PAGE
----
Featured faculty

Paul E. Richardson, PhD, Coastal Carolina University

PROJECT TITLE: The viruses that silently live among us; understanding bacteriophage in the environment and human population in Horry and Georgetown counties

Bacteriophages, also referred to as phages, are a class of viruses that only infect bacteria. It is estimated that they are most abundant living entity on this planet with estimates of their number between 1030 to 1032 viruses. Every location on the planet that contains bacteria contains bacteriophages. Bacteriophages are critical to the control of bacterial populations and maintaining a diverse bacteria ecosystem. To understand the dynamics of a bacterial system, detailed understanding of phages must also be accounted for. Studies have shown that bacteria and phages have a co-evolutionary relationship, an arms race, as one evolves so does the other. It is important that we understand the role that bacteriophages play in our environment. The health of an ecosystem is often tied to the viral population that it supports. That includes our waterways and human populations. Previous studies done by the Richardson lab have looked into the coastal estuaries of the surrounding counties and within the student population for the presence of these bacteriophages. These results indicate that they are everywhere; being found both in the human population and in the waterways of the coastal estuaries.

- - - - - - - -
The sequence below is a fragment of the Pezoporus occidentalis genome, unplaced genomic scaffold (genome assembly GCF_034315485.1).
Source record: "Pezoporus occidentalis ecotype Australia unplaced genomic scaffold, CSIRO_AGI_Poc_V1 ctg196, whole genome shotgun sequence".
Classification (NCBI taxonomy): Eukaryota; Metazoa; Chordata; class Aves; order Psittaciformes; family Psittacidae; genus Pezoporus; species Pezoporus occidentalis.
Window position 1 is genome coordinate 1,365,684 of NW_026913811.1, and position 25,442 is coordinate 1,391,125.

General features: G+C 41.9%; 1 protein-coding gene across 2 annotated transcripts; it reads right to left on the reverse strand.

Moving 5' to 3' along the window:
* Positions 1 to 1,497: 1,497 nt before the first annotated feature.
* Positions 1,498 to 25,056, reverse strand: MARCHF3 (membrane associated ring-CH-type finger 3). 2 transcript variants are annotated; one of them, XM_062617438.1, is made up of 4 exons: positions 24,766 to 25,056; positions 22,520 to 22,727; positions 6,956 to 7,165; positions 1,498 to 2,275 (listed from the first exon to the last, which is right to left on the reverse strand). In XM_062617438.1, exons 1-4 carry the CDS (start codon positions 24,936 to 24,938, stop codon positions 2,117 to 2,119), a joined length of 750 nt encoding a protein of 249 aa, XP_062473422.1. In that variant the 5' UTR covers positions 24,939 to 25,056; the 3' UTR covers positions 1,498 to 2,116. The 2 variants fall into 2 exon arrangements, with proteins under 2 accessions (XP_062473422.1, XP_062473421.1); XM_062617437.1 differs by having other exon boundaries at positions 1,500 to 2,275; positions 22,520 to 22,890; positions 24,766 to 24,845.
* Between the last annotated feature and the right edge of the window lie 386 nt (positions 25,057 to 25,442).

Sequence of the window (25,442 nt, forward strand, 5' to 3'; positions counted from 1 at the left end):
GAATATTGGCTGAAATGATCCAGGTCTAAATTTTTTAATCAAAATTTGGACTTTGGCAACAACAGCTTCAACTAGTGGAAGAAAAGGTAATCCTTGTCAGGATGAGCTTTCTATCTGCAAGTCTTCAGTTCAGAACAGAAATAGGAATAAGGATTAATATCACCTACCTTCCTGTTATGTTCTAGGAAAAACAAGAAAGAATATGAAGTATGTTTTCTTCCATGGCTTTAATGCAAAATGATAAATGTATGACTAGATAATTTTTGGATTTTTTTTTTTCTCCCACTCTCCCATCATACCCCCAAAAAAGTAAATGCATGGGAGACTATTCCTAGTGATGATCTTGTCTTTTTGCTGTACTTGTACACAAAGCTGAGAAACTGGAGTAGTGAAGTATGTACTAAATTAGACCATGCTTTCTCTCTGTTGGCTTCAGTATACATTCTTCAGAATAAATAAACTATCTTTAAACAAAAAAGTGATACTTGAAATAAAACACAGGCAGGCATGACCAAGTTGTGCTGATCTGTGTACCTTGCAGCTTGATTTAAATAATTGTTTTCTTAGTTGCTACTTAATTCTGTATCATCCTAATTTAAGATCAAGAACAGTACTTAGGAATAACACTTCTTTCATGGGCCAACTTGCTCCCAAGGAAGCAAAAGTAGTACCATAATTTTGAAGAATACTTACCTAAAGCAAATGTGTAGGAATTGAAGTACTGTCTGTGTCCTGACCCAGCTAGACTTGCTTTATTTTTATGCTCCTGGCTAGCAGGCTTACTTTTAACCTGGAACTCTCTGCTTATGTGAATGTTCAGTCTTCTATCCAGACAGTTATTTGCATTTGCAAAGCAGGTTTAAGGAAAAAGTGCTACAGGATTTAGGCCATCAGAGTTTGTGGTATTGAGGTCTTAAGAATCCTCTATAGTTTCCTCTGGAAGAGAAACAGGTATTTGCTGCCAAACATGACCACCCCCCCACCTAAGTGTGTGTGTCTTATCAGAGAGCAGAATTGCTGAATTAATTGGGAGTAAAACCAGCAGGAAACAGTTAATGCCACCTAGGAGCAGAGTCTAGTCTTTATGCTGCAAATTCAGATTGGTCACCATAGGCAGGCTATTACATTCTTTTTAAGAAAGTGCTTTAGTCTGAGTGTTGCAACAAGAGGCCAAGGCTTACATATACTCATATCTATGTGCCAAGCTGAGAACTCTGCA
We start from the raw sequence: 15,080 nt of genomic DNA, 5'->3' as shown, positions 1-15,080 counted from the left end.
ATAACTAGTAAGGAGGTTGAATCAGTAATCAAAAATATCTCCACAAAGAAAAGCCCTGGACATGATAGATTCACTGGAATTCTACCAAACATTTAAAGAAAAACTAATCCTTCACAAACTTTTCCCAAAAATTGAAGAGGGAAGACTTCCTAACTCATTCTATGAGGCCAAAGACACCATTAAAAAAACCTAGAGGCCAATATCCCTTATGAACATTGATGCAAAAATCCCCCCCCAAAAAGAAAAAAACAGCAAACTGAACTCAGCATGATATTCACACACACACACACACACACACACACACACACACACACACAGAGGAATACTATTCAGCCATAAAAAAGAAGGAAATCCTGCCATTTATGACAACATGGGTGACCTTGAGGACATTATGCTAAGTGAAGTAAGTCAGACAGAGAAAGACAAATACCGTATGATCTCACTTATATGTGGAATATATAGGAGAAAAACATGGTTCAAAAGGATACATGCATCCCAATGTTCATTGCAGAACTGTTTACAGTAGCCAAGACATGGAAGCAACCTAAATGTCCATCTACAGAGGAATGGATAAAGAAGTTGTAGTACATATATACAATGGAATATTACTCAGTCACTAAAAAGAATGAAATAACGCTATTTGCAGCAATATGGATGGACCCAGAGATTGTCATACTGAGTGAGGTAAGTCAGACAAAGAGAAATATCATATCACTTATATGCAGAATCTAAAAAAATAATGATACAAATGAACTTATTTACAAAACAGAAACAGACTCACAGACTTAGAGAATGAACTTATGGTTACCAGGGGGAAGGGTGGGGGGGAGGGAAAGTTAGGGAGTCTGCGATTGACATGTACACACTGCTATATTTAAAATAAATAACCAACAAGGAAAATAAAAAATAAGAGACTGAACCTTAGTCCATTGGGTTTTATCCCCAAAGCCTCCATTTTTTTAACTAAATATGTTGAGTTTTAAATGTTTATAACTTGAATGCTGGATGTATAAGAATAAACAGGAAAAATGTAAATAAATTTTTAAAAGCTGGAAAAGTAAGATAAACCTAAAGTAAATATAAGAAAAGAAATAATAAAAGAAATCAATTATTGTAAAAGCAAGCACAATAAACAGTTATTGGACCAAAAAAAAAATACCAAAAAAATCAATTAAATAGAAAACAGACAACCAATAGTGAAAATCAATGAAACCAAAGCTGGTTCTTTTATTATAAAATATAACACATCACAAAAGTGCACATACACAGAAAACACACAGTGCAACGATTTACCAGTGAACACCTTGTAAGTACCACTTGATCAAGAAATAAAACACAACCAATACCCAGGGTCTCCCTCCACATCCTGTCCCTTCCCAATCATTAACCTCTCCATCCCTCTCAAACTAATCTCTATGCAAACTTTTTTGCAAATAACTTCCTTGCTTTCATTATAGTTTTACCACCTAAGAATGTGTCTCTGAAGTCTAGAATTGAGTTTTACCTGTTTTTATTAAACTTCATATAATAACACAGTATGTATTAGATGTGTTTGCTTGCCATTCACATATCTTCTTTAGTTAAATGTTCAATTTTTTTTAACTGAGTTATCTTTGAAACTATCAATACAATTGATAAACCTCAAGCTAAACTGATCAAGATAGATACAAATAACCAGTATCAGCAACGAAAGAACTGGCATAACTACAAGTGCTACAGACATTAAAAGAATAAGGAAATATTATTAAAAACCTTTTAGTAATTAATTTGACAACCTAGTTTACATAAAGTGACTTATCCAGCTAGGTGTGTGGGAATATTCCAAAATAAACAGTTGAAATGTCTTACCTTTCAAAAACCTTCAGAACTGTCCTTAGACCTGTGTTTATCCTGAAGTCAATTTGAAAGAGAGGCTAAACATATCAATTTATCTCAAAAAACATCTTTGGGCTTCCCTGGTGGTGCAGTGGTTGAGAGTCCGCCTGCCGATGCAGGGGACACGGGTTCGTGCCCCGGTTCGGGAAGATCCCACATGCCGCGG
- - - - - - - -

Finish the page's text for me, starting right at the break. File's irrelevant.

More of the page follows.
Over 33% of the student population at Coastal Carolina University has bacteriophages located on their face based on the polymerase chain reaction detection techniques developed in the Richardson lab. Environmental testing of the waterways had a similar result where almost every environmental sample tested near university housing has been positive for bacteriophages at some point in time. While Richardson et. al can detect these viruses, no technique has been developed to characterize each strain of virus and compare them to each other. There is no understanding if the viruses found in the university human population is similar to that found in the surrounding waterways near campus. There is no information if the viruses are being passed between the environment to the human population or vice versa. This grant is focused on addressing the questions below:

  1. Using the viral genomic DNA, can a fingerprint be created that can characterize each strain of bacteriophage collected?
  2. Using the new technique, can the strains of bacteriophage be compared to show population difference within the Coastal Carolina University community?
  3. Can the “spread” of the viruses be better characterized between the environment and human population?

Funds from SC INBRE allowed us to train a high school teacher in electrophoresis and then use that experience to help train 23 other high school teachers. The Electrophoresis Workshop for high school teachers empowers the biomedical research community through training both students and teachers.


March 23, 2018